In 1976, the efficacy of CMF was first reported, as adjuvant treatment for node positive breast cancer (17). Its long-term results represent an important step in the contemporary evolution of breast cancer treatment. And then CMF has been expanded to patients with node negative cancer (18). As recommended by WFO, a majority of cases were suggested to receive CMF chemotherapy. However, CMF has not been used for years in our hospital, or in most of cities in China.

Doxorubicin was first evaluated in NSABP B-11 trial (19). Later in 1990, NSABP B-15 trial was carried out in 2,194 patients with node-positive disease to AC every 3 weeks for 4 cycles versus CMF for 6 cycles, which demonstrated similar 3-year DFS rates and OS rates (20). Subsequently, NSABP B-23 also found no difference in outcomes in patients with node-negative disease who were treated with AC or CMF (21). Additionally, results from the US Oncology Research phase III trial demonstrated that TC was associated with significantly improved outcome compared with AC (22). As Table 5 presents, when WFO recommended CMF, oncologists chose AC or TC for some cases in our study. AC and TC are two common chemotherapy regimens in our clinic practice when the disease is in early stage or is a Luminal type in low risk.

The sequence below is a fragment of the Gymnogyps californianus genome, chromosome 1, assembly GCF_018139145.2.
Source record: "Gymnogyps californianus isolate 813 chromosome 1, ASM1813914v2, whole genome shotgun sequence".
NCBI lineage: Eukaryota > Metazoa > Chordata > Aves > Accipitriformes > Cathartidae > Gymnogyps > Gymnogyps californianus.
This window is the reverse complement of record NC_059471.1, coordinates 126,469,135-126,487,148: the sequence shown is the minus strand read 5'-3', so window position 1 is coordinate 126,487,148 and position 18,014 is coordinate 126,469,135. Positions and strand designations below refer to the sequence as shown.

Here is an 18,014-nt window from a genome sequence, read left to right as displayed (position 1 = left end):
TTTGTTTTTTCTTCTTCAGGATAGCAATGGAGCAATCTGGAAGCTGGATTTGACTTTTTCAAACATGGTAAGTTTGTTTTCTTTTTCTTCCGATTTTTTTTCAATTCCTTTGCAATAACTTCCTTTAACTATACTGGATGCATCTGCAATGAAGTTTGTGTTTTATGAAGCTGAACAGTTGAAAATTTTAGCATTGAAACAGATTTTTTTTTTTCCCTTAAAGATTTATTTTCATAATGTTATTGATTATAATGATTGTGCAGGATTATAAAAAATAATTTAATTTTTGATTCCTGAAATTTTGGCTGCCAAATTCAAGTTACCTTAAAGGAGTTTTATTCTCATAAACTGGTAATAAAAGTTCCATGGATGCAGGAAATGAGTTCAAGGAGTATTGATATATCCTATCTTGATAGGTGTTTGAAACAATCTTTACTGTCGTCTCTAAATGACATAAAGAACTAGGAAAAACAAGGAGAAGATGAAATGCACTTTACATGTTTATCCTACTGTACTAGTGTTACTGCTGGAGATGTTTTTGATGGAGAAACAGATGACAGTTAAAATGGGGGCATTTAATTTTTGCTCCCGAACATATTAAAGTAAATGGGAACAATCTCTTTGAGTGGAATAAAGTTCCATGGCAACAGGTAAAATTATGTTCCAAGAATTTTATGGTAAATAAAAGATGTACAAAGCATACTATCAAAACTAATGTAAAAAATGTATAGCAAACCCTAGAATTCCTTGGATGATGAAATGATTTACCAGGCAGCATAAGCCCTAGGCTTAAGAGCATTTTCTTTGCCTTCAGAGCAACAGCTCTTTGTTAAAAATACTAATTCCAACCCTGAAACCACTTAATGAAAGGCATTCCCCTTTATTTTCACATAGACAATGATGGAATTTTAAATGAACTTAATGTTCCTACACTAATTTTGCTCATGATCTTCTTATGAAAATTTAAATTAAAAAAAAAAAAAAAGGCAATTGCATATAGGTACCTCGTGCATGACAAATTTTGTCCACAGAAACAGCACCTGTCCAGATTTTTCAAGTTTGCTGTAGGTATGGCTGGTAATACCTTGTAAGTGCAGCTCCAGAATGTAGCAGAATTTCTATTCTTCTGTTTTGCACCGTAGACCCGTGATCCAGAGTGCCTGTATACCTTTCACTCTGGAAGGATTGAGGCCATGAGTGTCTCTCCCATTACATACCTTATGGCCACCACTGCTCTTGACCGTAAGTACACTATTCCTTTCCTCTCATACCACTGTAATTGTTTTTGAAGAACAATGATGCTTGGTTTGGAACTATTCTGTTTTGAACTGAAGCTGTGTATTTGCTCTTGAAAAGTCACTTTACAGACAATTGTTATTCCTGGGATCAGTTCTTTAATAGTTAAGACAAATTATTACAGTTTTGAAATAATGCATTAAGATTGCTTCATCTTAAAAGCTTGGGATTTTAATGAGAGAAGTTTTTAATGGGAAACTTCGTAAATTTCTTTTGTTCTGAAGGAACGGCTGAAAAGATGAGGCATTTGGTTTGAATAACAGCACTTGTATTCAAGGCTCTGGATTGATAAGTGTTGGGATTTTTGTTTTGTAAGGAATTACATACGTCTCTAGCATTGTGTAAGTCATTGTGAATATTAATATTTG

The two trials, FASG 2 and 7 found that there was a trend in favor of FEC for OS compared with tamoxifen alone (23). The EBCTCG meta-analysis in 2012 found that FEC was more effective in reducing breast cancer mortality compared to CMF (RR =0.78, P=0.0004) (2). In addition, the PACS01 trial evaluated FEC with FEC-T, which found that FEC-T was associated with improved DFS (HR =0.85, P=0.036) and OS (HR =0.75, P=0.007) (24). FEC and FEC-T were two common regimens used before the year 2017 in our hospital, but never recommended by WFO.

CALGB 9344 (25) and NSABP B-28 (26) both demonstrated AC-T was associated with better outcome than AC. Afterwards, results of C9741 after a median 6.5 years of follow-up favored ddAC-T in DFS and OS in ER-negative disease but not ER-positive disease (27). AC-T and ddAC-T are two favorite regimens in WFO, which we always prefer for patients in high risk, including patients with young age, large tumor size, positive lymph node, and Triple-negative subtype.

If HER2 is positive, trastuzumab will be added to the regimens, like FEC-TH, AC-TH and ddAC-TH. These are common-use regimens in clinical practice. The results of BCIRG-006 trial showed that risk-benefit ration favored the non-anthracycline TCH regimen over AC-TH, given its similar efficacy and fewer toxic effects (28). So, for some cases that WFO recommend ddAC-TH, the oncologists preferred TCH instead, which is not included in WFO. Additionally, PH is another choice for oncologists in clinical practice. An uncontrolled, single-group study in 406 patients resulted that patients with predominantly stage I, HER2 positive, and node negative breast cancer, treatment with PH correlated with a risk of early recurrence of about 2% (29). According to the evidence above, oncologists usually chose the PH regimen for stage I and HER2 positive patients.